Hydrides in the Galaxy (HyGAL) is a project whose goal is to characterize the interstellar medium in the Milky Way in order to better understand its evolution. The team will investigate six types of hydrides – molecules or molecular ions where one or more hydrogen atoms are bound to a heavier atom through shared electron pairs – to better understand the lifecycle of molecular material in our galaxy. Arshia Jacob, astronomer at Johns Hopkins University and primary investigator of this project, says that hydrides are useful because they are sensitive tracers of different phases of the interstellar medium and their chemistry is fairly easy to understand. Observations of these molecules provide measurements of the amount of material present, as well as other key information to understand the conditions of the environment in which they reside.
The team will use the Stratospheric Observatory for Infrared Astronomy (SOFIA) to obtain observations of hydrides in 25 regions of the Milky Way, which will cover a wide range of regions at various locations in the galaxy, and with different ages, chemical compositions, and radiation environments. The array of targets will help astronomers understand the diversity of environments within the Milky Way. SOFIA is a Boeing 747SP aircraft, modified to carry a 2.7-meter (106-inch) reflecting telescope. The aircraft flies into the stratosphere at 38,000 - 45,000 feet to take data, allowing astronomers to observe infrared wavelengths, which is not possible with ground-based telescopes because the Earth’s atmosphere blocks these wavelengths.
The team will observe a diverse selection of hydride molecules, allowing them to monitor various processes throughout our galaxy. For example, argonium can only form in regions that are almost purely composed of atomic gas, indicating that there is a low molecular content in the environment being studied. Some of the other hydride molecules that will be observed can indicate the presence of dense gas, intense cosmic radiation, turbulence, and more. Thus, these molecules can provide a lot of information about the regions in which they reside.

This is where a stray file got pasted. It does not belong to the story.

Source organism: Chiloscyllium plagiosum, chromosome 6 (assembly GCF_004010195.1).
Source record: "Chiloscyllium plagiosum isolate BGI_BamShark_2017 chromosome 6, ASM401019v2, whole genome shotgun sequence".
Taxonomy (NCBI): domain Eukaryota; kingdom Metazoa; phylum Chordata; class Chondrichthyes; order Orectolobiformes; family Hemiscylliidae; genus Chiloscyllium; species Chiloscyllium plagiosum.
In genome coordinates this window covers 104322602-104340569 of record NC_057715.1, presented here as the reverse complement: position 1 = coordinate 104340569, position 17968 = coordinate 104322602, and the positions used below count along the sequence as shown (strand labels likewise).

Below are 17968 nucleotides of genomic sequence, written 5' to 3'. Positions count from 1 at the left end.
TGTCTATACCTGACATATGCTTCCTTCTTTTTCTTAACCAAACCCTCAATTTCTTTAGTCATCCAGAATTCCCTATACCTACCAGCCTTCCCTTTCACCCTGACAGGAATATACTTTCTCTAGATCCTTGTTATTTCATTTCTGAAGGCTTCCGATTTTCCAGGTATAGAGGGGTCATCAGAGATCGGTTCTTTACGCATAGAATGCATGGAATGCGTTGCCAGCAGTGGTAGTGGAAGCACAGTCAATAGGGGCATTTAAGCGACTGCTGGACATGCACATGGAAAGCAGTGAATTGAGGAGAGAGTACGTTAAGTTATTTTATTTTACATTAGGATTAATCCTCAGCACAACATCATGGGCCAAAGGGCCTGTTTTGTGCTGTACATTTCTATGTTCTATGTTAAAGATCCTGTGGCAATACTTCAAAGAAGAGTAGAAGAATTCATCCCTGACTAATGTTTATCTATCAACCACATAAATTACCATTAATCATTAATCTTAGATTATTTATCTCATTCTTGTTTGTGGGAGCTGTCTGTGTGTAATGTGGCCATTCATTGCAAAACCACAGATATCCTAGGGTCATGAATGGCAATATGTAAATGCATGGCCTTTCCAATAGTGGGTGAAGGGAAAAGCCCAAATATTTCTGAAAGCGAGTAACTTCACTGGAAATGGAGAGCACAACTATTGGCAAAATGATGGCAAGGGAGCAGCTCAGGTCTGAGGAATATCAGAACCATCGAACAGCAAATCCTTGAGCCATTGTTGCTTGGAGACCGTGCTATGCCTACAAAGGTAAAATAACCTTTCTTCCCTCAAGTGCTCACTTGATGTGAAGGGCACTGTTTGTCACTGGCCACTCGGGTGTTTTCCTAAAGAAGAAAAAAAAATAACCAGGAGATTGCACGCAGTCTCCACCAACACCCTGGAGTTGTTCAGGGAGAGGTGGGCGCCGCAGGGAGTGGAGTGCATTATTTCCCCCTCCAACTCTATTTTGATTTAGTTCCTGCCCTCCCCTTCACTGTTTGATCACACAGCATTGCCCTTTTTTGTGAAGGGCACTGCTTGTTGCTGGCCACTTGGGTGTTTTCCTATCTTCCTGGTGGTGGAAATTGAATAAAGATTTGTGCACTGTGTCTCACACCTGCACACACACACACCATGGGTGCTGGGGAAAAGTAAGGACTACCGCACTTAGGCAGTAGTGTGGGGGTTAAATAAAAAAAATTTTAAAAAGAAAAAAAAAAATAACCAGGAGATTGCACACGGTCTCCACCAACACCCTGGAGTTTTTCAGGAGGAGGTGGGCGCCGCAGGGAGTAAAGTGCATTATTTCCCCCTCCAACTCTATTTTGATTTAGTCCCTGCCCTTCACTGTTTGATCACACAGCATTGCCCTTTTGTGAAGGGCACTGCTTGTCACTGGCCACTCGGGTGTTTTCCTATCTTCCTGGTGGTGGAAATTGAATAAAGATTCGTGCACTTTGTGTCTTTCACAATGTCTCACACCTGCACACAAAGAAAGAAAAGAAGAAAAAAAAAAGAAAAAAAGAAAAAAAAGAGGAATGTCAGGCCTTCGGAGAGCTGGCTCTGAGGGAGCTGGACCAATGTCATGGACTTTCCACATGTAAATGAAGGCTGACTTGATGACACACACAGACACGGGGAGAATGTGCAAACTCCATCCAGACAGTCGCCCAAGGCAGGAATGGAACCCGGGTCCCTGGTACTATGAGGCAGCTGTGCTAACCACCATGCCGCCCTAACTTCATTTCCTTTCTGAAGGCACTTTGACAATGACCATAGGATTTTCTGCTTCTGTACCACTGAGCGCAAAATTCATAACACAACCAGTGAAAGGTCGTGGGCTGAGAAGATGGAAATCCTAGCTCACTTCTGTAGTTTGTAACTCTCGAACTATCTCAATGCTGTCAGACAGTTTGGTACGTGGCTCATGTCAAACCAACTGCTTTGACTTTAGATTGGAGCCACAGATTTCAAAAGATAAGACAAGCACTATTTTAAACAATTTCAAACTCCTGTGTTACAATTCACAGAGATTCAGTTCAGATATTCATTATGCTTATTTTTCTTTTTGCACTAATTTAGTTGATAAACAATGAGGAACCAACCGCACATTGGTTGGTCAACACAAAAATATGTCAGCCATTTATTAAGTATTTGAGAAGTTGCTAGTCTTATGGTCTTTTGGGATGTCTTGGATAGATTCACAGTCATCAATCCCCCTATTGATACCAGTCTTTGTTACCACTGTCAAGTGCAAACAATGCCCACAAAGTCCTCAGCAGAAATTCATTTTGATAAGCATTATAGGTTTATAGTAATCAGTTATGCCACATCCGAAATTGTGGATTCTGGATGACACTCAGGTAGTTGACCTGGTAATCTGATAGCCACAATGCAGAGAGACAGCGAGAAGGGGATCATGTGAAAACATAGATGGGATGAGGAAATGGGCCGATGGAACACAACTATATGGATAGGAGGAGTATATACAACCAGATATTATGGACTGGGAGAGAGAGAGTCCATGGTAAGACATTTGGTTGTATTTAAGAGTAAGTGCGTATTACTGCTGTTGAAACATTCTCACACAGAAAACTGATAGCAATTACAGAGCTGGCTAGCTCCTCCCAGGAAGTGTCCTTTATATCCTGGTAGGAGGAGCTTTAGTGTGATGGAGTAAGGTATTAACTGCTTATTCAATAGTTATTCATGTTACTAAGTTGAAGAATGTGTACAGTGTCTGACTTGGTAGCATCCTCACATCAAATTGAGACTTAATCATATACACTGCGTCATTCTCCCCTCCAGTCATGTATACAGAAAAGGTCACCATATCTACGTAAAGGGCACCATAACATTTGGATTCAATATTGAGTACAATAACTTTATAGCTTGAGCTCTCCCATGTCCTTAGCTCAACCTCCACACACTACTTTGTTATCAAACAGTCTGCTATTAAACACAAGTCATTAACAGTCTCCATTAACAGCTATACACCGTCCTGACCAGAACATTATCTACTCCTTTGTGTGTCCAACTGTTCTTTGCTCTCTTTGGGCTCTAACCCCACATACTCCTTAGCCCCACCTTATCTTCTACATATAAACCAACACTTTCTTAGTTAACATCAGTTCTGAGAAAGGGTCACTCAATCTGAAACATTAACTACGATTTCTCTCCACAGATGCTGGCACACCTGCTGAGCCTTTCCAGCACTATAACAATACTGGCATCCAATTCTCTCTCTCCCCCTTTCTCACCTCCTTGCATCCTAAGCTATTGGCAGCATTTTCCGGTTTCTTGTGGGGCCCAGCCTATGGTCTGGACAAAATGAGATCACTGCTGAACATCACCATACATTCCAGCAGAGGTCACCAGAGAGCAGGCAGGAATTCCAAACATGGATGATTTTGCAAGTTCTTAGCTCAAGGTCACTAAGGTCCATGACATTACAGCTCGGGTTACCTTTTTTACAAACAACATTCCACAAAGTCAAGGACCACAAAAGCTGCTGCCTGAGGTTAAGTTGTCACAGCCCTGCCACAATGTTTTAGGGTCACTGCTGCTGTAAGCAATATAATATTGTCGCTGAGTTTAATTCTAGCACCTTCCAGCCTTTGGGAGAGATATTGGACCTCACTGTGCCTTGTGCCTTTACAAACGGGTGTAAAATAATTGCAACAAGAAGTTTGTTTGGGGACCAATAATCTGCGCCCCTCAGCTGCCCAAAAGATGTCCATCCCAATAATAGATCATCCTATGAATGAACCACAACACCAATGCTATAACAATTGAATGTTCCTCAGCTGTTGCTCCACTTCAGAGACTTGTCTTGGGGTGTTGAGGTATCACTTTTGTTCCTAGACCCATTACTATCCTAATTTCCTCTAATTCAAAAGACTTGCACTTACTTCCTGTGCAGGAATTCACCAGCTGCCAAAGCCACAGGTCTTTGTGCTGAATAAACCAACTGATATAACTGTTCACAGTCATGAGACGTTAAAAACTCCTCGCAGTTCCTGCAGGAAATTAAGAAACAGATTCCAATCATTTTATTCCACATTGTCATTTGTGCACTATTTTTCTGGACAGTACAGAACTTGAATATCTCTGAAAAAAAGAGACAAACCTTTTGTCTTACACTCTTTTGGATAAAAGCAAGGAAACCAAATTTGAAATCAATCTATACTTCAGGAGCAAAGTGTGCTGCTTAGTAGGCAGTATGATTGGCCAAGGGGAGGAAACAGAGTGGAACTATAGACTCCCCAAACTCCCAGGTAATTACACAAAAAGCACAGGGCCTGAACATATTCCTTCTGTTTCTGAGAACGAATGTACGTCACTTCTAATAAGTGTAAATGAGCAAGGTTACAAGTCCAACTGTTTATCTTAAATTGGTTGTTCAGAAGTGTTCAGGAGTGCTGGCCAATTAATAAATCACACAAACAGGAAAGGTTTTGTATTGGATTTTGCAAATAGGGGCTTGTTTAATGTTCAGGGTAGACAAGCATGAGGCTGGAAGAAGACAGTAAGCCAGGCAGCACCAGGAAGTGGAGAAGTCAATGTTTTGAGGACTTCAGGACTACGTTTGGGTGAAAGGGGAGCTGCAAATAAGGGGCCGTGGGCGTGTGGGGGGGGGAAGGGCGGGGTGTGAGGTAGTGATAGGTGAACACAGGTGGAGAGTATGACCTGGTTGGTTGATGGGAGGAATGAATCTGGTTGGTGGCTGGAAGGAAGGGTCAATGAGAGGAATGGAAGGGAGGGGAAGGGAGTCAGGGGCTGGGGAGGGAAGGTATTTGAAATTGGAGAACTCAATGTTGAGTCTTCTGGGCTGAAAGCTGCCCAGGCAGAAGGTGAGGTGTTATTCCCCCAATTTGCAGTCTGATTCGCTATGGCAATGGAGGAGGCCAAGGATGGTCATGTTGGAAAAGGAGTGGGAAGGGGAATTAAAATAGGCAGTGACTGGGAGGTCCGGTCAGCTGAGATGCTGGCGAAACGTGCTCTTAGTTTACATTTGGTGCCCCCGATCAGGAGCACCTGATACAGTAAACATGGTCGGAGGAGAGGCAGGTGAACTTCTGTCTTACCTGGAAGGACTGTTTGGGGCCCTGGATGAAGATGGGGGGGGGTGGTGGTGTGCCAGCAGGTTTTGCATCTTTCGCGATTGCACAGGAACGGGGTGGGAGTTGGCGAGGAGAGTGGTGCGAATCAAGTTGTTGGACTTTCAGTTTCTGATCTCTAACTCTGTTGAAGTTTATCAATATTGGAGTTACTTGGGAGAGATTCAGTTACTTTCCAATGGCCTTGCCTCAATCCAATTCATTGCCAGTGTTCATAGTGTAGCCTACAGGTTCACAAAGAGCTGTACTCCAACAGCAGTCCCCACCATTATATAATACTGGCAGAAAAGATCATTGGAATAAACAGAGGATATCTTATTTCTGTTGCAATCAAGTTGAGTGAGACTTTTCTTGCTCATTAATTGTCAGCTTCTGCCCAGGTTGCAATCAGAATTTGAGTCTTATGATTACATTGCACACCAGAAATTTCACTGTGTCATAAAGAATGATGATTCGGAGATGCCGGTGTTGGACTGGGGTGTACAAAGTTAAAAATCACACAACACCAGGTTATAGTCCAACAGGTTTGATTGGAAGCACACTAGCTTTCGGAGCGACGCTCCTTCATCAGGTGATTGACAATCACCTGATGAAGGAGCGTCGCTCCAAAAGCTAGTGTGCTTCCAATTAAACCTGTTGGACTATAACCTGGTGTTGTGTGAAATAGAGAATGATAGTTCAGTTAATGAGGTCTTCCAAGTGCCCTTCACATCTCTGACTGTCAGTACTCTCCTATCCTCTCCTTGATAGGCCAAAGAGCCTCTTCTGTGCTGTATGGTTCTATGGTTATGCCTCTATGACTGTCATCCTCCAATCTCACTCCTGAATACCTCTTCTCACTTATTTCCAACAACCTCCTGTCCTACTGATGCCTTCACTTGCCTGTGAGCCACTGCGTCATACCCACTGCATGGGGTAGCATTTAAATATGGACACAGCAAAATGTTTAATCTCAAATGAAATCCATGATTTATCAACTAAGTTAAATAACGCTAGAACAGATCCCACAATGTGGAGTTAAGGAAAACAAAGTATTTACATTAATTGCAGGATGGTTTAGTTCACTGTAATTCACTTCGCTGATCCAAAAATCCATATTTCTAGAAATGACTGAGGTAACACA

Caption: This is an image of W3, one of the 25 Milky Way regions that the HyGAL project will study. SOFIA looked at the abundances of six hydride molecules in W3, by studying the molecular signatures in the spectrum of the object; emission features of two of the molecules in the spectrum are shown in the image on the left. Credit: NASA/JPL-Caltech/UCLA, Arshia Jacob
The combination of different locations and molecules will help the team to understand the diversity of environments within the Milky Way. As you move away from the center of the galaxy, the transitions between atomic to molecular gas change due to changes in densities and cosmic ray ionization rates. These changes in conditions result in vast differences the number of molecules and the types of molecules present in the environment. The observed differences will reveal crucial information about the structure, dynamics, and chemistry of molecular clouds. Thus, astronomers can begin to fill in the gaps in their understanding about how molecular clouds form and are processed, transforming into stars, planets, and eventually returning back to molecular clouds.